Whether you’re in search of high times and endless nights, solitude and surf, or anything in between, you can’t do better than Punta del Este.


THE BUILD-UP Rio de Janeiro’s Copacabana, known for its golden arc of sand and glitzy beach lifestyle, is probably the most famous beach on the planet. Other beaches boasting fun, sun, and sand have to compete with its legendary reputation, and more often than not come up short.

THE LETDOWN In recent years, Copacabana’s reputation has suffered greatly. It has rampant crime (generally theft), polluted water, beach vendors who are difficult to fend off, overcrowding, and – for women – a likelihood of receiving male attention, whether desired or not.

GOING ANYWAY? If you do go, choose the right stretch of beach for you. Some spots are ideal for surfing but nothing else, others are family-oriented and others are good just for sunbathing, but none are chic and all are crowded. Leave your jewelry, watches, cell phones, and cameras in your hotel.


Getting There and Around

It couldn’t be easier to reach Punta del Este. Rent a car in Montevideo, which has an international airport, and head east on the motorway. You’ll be there in 2 hours or less.

Where to Eat

Punta del Este has restaurants for every budget and taste. For the best international cuisine and people-watching in an elegant, hip setting, try the award-winning Novecento, but reserve well ahead.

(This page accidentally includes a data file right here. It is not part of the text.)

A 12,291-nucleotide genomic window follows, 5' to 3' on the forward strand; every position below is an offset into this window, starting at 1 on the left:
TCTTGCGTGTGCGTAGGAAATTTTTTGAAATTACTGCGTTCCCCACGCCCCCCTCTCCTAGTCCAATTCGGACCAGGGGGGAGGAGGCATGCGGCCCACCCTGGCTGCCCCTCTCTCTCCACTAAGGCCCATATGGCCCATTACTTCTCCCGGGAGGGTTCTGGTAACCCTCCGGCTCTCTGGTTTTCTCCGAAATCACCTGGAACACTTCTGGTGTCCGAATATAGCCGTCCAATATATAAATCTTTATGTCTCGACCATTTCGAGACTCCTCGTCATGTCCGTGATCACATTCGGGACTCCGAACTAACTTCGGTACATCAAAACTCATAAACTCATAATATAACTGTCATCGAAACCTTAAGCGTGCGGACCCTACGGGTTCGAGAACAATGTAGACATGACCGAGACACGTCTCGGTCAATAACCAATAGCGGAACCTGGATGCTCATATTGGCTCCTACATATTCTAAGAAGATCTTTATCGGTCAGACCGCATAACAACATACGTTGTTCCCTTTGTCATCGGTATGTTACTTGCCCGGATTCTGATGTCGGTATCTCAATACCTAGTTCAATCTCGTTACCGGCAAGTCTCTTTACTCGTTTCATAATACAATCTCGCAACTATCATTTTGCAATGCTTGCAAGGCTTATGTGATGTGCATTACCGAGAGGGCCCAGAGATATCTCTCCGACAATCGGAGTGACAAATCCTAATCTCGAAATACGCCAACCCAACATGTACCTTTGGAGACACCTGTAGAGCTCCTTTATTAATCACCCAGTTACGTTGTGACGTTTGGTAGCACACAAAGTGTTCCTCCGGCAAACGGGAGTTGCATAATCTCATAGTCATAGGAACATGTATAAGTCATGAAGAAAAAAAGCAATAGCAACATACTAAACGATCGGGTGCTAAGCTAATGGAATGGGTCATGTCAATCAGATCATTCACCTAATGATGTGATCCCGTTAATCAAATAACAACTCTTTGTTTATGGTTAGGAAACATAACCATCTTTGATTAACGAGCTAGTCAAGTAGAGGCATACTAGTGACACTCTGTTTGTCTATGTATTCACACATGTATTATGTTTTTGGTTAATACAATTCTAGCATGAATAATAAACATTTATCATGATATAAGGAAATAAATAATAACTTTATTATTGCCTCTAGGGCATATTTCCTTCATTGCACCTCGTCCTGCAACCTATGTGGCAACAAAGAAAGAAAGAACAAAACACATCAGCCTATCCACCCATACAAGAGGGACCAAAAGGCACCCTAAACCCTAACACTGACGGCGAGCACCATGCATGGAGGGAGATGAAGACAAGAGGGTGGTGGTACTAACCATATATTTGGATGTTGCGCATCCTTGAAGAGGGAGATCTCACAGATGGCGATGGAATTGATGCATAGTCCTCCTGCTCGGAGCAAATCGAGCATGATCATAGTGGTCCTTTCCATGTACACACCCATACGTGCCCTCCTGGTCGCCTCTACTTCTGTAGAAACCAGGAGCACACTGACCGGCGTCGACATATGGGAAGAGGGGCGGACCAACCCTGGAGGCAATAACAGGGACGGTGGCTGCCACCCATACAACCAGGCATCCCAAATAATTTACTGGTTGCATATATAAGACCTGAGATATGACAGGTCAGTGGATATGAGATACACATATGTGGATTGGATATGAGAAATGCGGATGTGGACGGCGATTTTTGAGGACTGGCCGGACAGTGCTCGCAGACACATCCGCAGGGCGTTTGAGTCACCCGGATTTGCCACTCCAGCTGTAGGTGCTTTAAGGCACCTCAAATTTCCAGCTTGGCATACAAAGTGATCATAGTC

Where to Stay

The epitome of luxury in Punta del Este these days is the sophisticated Mantra Resort.
It’s everything you could imagine and more, right on the coast and yet tucked away from the crowds. Book at least three months in advance.

When to Go

Punta del Este’s high season is between December and March, when it is most crowded. A better option is to visit in either October and November or April and May, when it is less expensive and less crowded.

Budget per Day for Two

You should allocate at least US$300 per day to travel here in style; Punta del Este may not be cheap, but it’s worth every penny spent.


PUERTO ESCONDIDO, OAXACA, MEXICO Tired of the mega- hotels and commercialism of Vallarta and Acapulco? Puerto Escondido (meaning “hidden port”) is, as its name implies, off the beaten track, but it still boasts a great party scene.

SOUTH BEACH, MIAMI, FLORIDA The young and beautiful now call South Beach home more than any other beach in the USA. The nightlife (and beach life) here is second to none and the time to visit is now, before it achieves superstar status.

COZUMEL, YUCATÁN PENINSULA, MEXICO If you want (or can stand) non-stop partying for the 30-and-under set, then look no further than this year-long party island, which is on the “quiet” side of Mexico’s most famous resort, Cancún.

SALINAS, SANTA ELENA PROVINCE, ECUADOR A relative newcomer to the beach-party sweepstakes, Salinas is an up- and-coming South American destination for those who want fun in the sun, away from the usual suspects.